The open-access quarterly journal from the South African Institute of Electrical Engineers publishes peer-reviewed articles on research in IEEE’s fields of interest. The digitization of the 5,000 articles—dating between 1909, when the publication launched, and 2008—took almost eight years to complete. The archive is in addition to articles from 2009 onward that were added to IEEE Xplore in 2018.
“Prior to 2005, the journal was published in print. This was therefore a big project,” says IEEE Fellow Saurabh Sinha, the journal’s managing editor. “From the digitized articles, using optical character recognition, search features were enabled—which is amazing.”
Sinha, a former vice president of IEEE Educational Activities and a former IEEE Board of Directors member, is one of the IEEE volunteers who led the effort. He is a professor and a deputy vice chancellor for research and internationalization at the University of Johannesburg.
The digital library now houses the journal’s entire collection. The majority of the authors are from Africa. In collaboration with the IEEE Africa Council, special issues focus on areas such as East Africa.
The SAIEE Africa Research Journal is one of the oldest electrical engineering journals, Sinha says. It originally was called Transactions of the SAIEE and was renamed when the journal went digital in 2005.
With the SAIEE Africa Research Journal on IEEE Xplore, millions of engineers, researchers, and students around the world are able to discover and read about the research activities in the journal, notes Naveen Maddali, senior product manager for planning and implementation for IEEE Global Products and Marketing.
“SAIEE’s exposure to a global audience is increased, while IEEE is able to provide additional valuable research content to the users of IEEE Xplore,” Maddali says.
The relationship between IEEE and SAIEE goes back to 1995, when the two organizations signed an IEEE National Society Agreement. They committed to working together to “enhance the professional and personal growth” of the region’s engineers “and related fields of interest.” They do so by elevating technical skills, enhancing the image of the profession, encouraging professional growth, and developing networking opportunities.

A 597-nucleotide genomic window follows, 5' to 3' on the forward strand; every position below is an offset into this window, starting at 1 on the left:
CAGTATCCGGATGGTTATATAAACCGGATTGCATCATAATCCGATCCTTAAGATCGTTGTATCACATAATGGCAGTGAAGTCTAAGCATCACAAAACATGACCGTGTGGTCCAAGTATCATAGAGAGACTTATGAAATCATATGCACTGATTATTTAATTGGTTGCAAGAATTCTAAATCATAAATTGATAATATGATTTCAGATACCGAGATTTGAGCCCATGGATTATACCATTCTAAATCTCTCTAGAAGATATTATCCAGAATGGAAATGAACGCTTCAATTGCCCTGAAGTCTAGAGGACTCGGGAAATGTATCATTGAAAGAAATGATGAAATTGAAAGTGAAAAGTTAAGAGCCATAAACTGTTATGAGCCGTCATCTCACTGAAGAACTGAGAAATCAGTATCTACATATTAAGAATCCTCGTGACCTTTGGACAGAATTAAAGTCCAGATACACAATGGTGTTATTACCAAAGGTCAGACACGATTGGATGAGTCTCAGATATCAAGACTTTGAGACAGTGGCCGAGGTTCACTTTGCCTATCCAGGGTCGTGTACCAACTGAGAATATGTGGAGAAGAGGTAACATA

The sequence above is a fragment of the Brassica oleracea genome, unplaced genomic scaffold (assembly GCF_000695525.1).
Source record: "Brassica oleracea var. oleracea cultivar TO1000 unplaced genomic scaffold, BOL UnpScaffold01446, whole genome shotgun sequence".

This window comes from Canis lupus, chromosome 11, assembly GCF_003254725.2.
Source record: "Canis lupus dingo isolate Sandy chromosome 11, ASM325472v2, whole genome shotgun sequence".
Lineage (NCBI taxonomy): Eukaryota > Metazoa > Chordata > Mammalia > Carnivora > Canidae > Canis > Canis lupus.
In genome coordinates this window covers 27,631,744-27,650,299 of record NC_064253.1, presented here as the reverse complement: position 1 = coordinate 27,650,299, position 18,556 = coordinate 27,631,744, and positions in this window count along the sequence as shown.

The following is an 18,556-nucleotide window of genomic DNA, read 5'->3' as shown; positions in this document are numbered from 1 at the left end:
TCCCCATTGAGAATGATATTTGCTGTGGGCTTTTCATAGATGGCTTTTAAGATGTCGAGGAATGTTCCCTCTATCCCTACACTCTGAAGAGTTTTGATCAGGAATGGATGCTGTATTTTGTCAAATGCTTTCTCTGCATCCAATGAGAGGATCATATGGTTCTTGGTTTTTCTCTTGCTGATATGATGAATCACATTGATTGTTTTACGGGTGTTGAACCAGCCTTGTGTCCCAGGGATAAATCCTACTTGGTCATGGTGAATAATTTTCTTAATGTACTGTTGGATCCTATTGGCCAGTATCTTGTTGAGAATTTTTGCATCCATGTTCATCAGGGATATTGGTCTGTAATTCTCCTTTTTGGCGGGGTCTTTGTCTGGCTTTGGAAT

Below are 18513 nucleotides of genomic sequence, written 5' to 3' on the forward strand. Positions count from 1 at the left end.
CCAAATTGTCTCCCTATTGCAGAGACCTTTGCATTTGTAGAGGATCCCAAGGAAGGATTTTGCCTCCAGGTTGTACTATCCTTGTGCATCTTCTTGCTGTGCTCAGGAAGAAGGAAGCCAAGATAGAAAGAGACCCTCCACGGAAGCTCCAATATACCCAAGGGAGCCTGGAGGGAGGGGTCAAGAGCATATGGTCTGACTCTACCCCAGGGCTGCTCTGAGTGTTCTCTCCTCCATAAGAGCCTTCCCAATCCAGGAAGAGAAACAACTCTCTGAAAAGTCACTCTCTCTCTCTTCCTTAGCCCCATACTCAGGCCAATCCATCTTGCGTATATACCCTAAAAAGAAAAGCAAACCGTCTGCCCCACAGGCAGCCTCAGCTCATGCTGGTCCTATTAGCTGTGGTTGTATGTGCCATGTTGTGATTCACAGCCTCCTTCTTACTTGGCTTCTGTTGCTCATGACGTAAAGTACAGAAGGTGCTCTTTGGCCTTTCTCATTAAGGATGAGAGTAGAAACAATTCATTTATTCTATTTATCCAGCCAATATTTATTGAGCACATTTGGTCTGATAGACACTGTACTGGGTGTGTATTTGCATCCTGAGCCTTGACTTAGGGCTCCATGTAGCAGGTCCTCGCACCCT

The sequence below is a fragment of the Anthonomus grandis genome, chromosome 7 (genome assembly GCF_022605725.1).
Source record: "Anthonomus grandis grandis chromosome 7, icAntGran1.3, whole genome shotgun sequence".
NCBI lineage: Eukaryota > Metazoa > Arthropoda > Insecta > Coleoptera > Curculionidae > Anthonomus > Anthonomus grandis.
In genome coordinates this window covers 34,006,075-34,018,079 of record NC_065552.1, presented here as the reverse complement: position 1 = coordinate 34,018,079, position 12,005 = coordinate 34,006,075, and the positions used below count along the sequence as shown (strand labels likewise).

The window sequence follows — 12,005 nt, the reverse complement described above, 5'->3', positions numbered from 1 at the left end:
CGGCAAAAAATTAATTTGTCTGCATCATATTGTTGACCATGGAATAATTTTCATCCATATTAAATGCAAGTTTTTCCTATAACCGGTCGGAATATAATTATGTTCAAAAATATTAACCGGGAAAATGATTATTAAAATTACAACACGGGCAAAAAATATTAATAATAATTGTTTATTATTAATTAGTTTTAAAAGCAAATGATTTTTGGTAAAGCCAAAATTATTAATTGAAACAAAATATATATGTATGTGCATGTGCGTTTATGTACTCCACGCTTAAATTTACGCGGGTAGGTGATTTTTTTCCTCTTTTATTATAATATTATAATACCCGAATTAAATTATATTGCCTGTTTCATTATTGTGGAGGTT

Sinha says the agreement has engendered a collegial relationship between the two organizations over the years.
“SAIEE’s exposure to a global audience is increased, while IEEE is able to provide additional valuable research content to the users of IEEE Xplore.”
“I think it really is a renewed relationship through this journal between the SAIEE and IEEE,” he says, “which will bring about value for both organizations in the future.”
Sinha credits IEEE staff members from several organizational units for the success of the archive project.
“I’ve been a volunteer now for more than 20 years, and I think the support of the staff was quite phenomenal,” he says. “Just imagine the magnitude of the project. Through this collaboration, the SAIEE Africa Research Journal was able to extend its reach and exposure. I think the power of IEEE Xplore really pulls in SAIEE’s fields of interest.”
Finding funding for the project was made possible by the IEEE Foundation and the IEEE Africa Council, which is a sponsor of the journal. The cost of hosting such a large archive would ordinarily be too expensive, but the SAIEE and key IEEE volunteers worked with IEEE and the IEEE Foundation to find the money, Sinha says.
They were able to use existing funds that were donated to the AIEE in the early 1900s. Because of the limitations placed on how money from the funds could be used, IEEE sought and received permission in 2013 to modify the use of the funds to be able to support projects, like this one, that add scholarly content from a non-U.S. publisher to the digital library, according to the IEEE Foundation’s executive director Karen Galuchi.
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